During the 2005 United Nations World Summit, heads of state and government accepted the responsibility of every state to protect its population from four crimes: genocide, war crimes, crimes against humanity and ethnic cleansing.
The first three crimes are legally defined in various international legal documents, such as the 1948 Convention on the Prevention and Punishment of the Crime of Genocide, the 1949 Geneva Conventions and their 1977 Additional Protocols, and the 1998 Rome Statute of the International Criminal Court. Their status as international crimes is based on the belief that the acts associated with them affect the core dignity of human beings, both in times of peace and in times of war.
Genocide means acts committed with intent to destroy, in whole or in part, a national, ethnical, racial or religious group, including:
To constitute genocide, there must be a proven intent on the part of perpetrators to physically destroy a national, ethnic, racial or religious group. Victims of this crime are deliberately – and not randomly – targeted because of their real or perceived membership in one of the four protected groups. Genocide can also be committed against only a part of the group, as long as that part is identifiable and “substantial.”
There is no single document in international law that codifies all war crimes. Lists of war crimes can be found in both International Humanitarian Law (the Hague and Geneva Conventions) and International Criminal Law treaties (the Rome Statute of the International Criminal Court), as well as in international customary law. War crimes take place in the context of an armed conflict, either international or non-international. What constitutes a war crime may differ depending on whether an armed conflict is international or non-international.
The Rome Statute of the ICC makes a distinction between four categories of war crimes, depending on its character:
War crimes in international armed conflicts include:
War crimes in non-international armed conflicts include:
By contrast to genocide and crimes against humanity, war crimes can be committed against a diversity of victims, either combatants or non-combatants, depending upon the type of crime. In international armed conflicts, victims include wounded and sick members of armed forces in the field and at sea, prisoners of war and civilians. In the case of non-international armed conflicts, protection is afforded to persons taking no active part in the hostilities, including members of armed forces who have laid down their arms and those placed ‘hors de combat’ by sickness, wounds, or detention. In both types of conflicts protection is also afforded to medical and religious personnel, humanitarian workers and civil defense staff.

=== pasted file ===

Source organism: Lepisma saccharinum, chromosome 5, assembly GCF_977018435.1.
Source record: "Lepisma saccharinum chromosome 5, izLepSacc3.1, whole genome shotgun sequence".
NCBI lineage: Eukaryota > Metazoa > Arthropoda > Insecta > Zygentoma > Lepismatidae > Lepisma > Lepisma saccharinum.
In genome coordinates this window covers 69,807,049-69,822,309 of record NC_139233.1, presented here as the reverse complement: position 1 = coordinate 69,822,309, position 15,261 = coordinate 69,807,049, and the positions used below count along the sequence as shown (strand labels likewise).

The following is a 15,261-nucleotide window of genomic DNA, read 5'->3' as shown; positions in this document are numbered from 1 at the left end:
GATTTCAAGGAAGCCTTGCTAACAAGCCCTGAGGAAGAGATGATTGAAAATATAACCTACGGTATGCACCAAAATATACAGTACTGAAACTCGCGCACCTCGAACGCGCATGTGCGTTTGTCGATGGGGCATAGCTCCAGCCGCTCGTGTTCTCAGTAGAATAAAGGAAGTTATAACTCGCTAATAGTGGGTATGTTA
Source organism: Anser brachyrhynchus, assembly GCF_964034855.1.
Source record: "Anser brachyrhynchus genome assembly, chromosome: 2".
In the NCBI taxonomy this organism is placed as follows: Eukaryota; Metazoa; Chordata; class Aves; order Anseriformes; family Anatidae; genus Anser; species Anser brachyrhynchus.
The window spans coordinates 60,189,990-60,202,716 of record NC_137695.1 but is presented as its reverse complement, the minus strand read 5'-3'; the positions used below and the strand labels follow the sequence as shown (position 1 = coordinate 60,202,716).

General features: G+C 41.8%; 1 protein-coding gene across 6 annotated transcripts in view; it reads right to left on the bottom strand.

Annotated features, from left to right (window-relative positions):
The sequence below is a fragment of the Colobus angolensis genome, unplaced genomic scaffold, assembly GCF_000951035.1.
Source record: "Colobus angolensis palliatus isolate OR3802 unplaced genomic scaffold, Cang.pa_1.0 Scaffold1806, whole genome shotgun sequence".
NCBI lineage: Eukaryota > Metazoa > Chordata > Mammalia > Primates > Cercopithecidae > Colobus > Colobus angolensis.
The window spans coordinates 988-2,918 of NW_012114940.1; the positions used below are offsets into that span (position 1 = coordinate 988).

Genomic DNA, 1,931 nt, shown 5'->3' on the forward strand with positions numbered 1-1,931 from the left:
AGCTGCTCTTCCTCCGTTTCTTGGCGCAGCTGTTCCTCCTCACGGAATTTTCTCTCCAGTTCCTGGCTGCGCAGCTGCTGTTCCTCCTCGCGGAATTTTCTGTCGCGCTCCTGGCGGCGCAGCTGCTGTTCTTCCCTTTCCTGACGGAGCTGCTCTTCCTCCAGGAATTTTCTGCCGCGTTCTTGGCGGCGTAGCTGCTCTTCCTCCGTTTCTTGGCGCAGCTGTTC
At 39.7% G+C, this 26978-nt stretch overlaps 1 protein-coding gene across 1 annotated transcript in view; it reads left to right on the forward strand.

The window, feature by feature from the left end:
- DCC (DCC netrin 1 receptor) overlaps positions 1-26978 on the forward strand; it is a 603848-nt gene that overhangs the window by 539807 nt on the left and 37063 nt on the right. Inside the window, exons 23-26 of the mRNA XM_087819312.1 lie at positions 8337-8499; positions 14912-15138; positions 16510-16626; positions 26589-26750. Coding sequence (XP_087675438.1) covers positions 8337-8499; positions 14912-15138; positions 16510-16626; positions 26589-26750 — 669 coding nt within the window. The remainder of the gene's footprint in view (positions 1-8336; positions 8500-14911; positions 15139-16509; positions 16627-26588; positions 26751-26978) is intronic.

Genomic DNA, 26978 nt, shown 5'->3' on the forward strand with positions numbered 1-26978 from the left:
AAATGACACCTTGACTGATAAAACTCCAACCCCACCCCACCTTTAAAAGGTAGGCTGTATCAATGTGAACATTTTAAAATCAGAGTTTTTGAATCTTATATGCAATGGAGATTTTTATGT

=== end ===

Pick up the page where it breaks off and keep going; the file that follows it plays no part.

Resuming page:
Crimes against humanity have not yet been codified in a separate treaty of international law, unlike genocide and war crimes, although there are efforts to do so. The crime has, however, been clearly defined in the Rome Statute of the International Criminal Court.
The crime against humanity means acts committed as part of a widespread or systematic attack directed against any civilian population, such as:
Crimes against humanity involve either large-scale violence in relation to the number of victims or its extension over a broad geographic area (widespread), or as part of a wider policy or plan (systematic). This excludes random, accidental or isolated acts of violence.
Ethnic cleansing has not been recognized as an independent crime under international law. The term surfaced in the context of the 1990’s conflict in the former Yugoslavia and has been used in resolutions of the UN Security Council and the General Assembly. Notably, the term has been acknowledged in judgments and indictments of the International Criminal Tribunal for the Former Yugoslavia, although it did not constitute one of the counts for prosecution.
A UN Commission of Experts mandated to look into violations of international humanitarian law committed in the territory of the former Yugoslavia defined ethnic cleansing in its interim report as “rendering an area ethnically homogeneous by using force or intimidation to remove persons of given groups from the area” and as “a purposeful policy designed by one ethnic or religious group to remove by violent and terror-inspiring means the civilian population of another ethnic or religious group from certain geographic areas.”
The Commission also stated that coercive practices used to remove the civilian population can include: murder, torture, arbitrary arrest and detention, extrajudicial executions, rape and sexual assaults, severe physical injury to civilians, forcible removal, displacement and deportation of civilian population, deliberate military attacks or threats of attacks on civilians and civilian areas, use of civilians as human shields, destruction of property, and robbery of personal property, as well as attacks on hospitals, medical personnel, and locations with the Red Cross/Red Crescent emblem.